The Egyptian parliamentary elections are scheduled for November 29 and they are being watched closely by observers inside Egypt and around the world, in large part because of what they could portend for the next year’s presidential election. The fate of that election remains up in the air and many are concerned that President Hosni Mubarak will use the opportunity to install his son in power. But the panel’s focus on elections glosses over the other important challenges that Egypt faces, from a fractured opposition to a mismanaged economy to a brutally repressive police state.

Nawara asserted at the beginning of his talk that it was the first time the Egyptian opposition had an opportunity to address Washington. I doubt that considering Saad Eddin Ibrahim’s repeated (and much celebrated) visits to DC, but that’s besides the point. It’s important that the Egyptian opposition gets its voice heard by people who make, or at least influence, decisions in Washington. But if this is a rare opportunity for the anti-Mubarak voice to be heard here, it’s too bad that it had to be focused on elections, when that is the tip of the iceberg in terms of Egypt’s lack of democracy.

When Egyptians don’t have freedom of speech, class mobility, or a viable opposition, why should anyone worry about filling out ballots for parliamentarians? Nawara commented on this, saying that the “emphasis on election technicalities may be counterproductive.” But then the matter was dropped.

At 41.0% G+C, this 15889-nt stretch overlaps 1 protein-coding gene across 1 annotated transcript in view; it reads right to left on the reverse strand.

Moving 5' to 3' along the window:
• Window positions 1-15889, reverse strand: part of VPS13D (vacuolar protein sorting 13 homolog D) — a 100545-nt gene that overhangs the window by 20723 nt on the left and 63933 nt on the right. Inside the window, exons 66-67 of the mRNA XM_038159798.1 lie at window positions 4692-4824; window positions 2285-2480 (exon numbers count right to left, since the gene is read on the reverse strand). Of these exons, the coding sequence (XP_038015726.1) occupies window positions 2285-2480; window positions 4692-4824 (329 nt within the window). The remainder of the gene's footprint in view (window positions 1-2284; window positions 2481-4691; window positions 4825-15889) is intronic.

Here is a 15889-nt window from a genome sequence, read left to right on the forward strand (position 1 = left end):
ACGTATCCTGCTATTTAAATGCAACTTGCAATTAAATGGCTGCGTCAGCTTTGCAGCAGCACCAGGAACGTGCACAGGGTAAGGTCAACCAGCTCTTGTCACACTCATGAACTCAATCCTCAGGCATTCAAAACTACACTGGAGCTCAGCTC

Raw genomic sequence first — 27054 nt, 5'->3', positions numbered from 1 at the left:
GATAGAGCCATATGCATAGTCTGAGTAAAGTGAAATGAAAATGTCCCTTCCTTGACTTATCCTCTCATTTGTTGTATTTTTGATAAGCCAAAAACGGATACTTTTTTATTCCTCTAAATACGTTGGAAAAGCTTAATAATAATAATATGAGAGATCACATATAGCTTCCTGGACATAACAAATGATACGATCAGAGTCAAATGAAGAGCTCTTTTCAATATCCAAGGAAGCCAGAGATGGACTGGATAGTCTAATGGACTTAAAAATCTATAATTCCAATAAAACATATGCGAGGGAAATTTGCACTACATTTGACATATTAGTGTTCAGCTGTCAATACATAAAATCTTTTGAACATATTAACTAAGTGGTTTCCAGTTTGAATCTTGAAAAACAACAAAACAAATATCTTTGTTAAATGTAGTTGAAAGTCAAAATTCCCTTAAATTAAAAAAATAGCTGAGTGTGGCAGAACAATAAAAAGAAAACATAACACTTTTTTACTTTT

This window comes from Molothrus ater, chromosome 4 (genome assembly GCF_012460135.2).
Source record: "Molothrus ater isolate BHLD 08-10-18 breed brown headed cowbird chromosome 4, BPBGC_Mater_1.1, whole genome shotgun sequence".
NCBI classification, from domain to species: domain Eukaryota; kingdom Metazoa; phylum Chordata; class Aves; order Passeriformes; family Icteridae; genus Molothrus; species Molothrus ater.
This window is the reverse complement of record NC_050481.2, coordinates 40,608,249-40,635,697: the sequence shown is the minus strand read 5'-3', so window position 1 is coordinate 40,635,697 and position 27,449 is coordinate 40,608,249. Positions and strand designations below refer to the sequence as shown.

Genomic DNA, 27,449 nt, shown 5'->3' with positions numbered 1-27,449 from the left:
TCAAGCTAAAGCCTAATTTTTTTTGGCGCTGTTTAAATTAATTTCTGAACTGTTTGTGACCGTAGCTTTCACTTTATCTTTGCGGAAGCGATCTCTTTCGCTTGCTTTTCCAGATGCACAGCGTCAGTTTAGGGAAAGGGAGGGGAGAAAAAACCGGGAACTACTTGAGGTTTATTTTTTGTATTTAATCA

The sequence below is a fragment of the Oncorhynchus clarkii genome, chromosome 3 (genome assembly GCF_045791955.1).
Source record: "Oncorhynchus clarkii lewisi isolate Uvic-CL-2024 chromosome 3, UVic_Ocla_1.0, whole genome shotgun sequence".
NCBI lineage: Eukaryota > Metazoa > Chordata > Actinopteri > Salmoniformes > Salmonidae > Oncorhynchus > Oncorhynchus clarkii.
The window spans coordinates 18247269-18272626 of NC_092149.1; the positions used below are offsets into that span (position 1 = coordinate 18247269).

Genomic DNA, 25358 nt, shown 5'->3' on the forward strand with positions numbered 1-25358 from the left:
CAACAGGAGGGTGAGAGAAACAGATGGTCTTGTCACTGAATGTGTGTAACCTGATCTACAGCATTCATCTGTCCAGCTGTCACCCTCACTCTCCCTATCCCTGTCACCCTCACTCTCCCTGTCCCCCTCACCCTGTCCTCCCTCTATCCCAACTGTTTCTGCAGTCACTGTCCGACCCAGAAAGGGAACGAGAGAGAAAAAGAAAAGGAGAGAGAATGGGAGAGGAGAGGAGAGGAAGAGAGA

But even if there were systems in place to facilitate electoral democracy in Egypt, the opposition political parties don’t seem ready for it. The panelists at the Carnegie Endowment’s series are a case in point. Nawara comes from el-Ghad Party, the group best known for its media-loving head Ayman Nour who has been resistant to standing with Mohamed ElBaradei, the former head of the International Atomic Energy Agency who has been, at least to a certain extent, shaking up elections in Egypt. Ghad ended up deciding to join ElBaradei’s call to boycott the election, but the front that the groups presented was far from a united one. Mohamed, the other Egyptian participant, represented the Wafd Party, a state-sanctioned opposition group that is widely considered co-opted by the ruling regime. The Muslim Brotherhood, Egypt’s best-organized and most-visible opposition movement declared less than two weeks ago its intention to contest 30 percent of seats in parliament, going against the opposition’s election boycott. In return, more than 150 Brotherhood members have been arrested.